Let $X\to D$ be a proper $C^\infty$ map with $D$ an open disk about the origin in some Euclidean space. Suppose $0\in D$ is the only singular value, i.e that over $D^\times=D\setminus \left\{ 0 \right\}$ the map is a submersion. A choice of Riemannian metric on $X$ furnishes a notion of gradient. Flowing along $-\nabla\|f\|^2_2$ furnishes a map $X\to f^{-1}(0)$ pushing the generic fibers radially inwards into the special fiber (this tacitly requires properness). Precomposition with inclusion of a generic fiber defines the *specialization map* for any $t\in B^\times$ from a generic fiber to the special fiber.$$\psi_t:f^{-1}(t)\to f^{-1}(0)$$

**Question 1.** It is geometrically intuitive that specialization maps with respect to different Riemannian metrics are homotopic. Is this true? How to prove it?

**Remark.** It's been asked here whether the specialization map is surjective. Nobody's answered yet!

According to MO and many other sources,

A vanishing cycle is a homology class of the generic fibre that shrinks to zero in the special fibre.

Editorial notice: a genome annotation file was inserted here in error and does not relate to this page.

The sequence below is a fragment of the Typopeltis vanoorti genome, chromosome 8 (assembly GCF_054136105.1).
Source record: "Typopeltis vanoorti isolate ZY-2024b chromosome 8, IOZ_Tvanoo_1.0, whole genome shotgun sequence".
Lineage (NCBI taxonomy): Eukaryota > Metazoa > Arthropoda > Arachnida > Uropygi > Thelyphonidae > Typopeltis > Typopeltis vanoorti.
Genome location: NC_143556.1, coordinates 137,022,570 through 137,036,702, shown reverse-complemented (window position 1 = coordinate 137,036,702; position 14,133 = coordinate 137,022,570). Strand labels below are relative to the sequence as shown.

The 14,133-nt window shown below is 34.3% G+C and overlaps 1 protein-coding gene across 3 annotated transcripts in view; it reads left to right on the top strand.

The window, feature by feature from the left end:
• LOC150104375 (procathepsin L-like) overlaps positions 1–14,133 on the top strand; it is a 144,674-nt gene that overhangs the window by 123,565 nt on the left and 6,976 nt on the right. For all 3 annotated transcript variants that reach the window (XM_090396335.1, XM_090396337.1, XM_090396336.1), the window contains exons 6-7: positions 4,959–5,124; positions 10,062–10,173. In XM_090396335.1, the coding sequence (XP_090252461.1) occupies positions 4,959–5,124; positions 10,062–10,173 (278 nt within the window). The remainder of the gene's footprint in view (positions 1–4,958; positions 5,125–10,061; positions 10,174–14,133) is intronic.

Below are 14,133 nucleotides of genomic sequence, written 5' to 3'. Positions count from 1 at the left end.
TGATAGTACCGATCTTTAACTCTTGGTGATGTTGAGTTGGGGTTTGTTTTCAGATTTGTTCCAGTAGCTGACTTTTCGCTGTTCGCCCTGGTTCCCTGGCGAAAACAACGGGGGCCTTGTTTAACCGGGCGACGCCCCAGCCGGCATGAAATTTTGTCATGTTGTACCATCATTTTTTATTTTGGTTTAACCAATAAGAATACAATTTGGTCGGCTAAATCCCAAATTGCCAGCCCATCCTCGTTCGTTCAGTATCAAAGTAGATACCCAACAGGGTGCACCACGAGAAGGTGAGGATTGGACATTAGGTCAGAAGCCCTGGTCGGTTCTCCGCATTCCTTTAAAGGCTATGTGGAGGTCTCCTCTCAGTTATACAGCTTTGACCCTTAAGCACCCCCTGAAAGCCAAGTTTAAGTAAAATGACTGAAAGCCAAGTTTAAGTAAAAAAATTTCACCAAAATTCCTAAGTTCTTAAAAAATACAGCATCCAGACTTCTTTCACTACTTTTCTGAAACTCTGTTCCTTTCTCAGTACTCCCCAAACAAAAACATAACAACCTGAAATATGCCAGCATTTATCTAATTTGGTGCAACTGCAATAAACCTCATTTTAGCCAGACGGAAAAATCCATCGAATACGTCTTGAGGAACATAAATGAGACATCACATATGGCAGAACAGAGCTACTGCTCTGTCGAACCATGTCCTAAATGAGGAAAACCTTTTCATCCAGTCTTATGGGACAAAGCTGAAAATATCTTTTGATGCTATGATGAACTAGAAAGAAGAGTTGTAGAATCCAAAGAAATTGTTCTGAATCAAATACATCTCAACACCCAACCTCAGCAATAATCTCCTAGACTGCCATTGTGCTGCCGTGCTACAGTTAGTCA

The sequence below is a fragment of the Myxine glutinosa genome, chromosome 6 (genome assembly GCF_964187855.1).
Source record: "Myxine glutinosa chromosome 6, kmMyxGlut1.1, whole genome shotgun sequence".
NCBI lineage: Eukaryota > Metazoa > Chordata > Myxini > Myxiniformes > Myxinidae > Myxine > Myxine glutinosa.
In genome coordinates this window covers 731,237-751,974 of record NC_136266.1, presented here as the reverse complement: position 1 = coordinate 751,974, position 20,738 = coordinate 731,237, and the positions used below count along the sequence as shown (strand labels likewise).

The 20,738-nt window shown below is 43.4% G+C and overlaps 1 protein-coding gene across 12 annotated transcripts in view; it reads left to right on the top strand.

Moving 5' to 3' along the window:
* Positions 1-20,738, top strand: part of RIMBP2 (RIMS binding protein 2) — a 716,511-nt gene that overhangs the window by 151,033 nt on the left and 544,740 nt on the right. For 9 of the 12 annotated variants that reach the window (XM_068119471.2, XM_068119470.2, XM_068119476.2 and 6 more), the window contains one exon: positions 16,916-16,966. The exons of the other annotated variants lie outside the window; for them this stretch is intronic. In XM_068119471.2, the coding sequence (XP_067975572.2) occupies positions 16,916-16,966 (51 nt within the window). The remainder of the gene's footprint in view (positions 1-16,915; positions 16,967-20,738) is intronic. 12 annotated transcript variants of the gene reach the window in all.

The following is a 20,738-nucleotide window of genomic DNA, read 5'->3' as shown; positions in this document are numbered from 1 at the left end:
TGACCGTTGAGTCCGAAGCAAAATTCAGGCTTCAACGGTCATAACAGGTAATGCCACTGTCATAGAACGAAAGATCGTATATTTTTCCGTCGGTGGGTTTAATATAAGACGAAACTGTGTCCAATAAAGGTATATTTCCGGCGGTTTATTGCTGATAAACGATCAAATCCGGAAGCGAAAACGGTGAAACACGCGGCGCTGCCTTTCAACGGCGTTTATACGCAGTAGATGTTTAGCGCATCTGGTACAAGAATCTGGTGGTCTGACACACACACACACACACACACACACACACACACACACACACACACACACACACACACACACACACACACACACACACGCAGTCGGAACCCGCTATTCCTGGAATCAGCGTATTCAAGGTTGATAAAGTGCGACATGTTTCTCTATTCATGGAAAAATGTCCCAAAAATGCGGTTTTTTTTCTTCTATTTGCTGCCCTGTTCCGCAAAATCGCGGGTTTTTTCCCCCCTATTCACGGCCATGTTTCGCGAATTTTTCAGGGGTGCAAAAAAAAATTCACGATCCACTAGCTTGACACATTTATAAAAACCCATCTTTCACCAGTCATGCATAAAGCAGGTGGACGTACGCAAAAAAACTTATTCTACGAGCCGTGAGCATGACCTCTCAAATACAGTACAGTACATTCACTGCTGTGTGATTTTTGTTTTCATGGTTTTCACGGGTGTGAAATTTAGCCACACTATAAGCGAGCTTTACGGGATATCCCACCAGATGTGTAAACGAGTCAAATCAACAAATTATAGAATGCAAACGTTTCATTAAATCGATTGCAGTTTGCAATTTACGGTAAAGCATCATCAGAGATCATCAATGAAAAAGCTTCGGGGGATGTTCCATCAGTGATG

"Shrinking in the special fiber" seems to suggest following the specialization map. It seems an elementary interpretation of a **vanishing $n$-cycle** is an element in the kernel of $\pi_n(\psi_t)$ or $\mathrm H_n(\psi_t)$, i.e an $n$-cycle that dies upon specialization. Similarly, an **emerging $n$-cycle** would be an element of the associated cokernel (or at least complement of the image).

**Question 2.** In this paper by Meigniez, the author gives a direct definition of (representative of) vanishing and emerging cycles, but seems to have the reverse convention for direction. He writes on page 2 "when moving from a given fiber to
immediately neighboring ones over some path in the base", which is opposite from the direction of specialization. Is this convention used elsewhere?

**Question 3.** Where are emerging cycles in the literature? Alternatively, what's the "role played by vanishing cycles" as opposed to emerging cycles?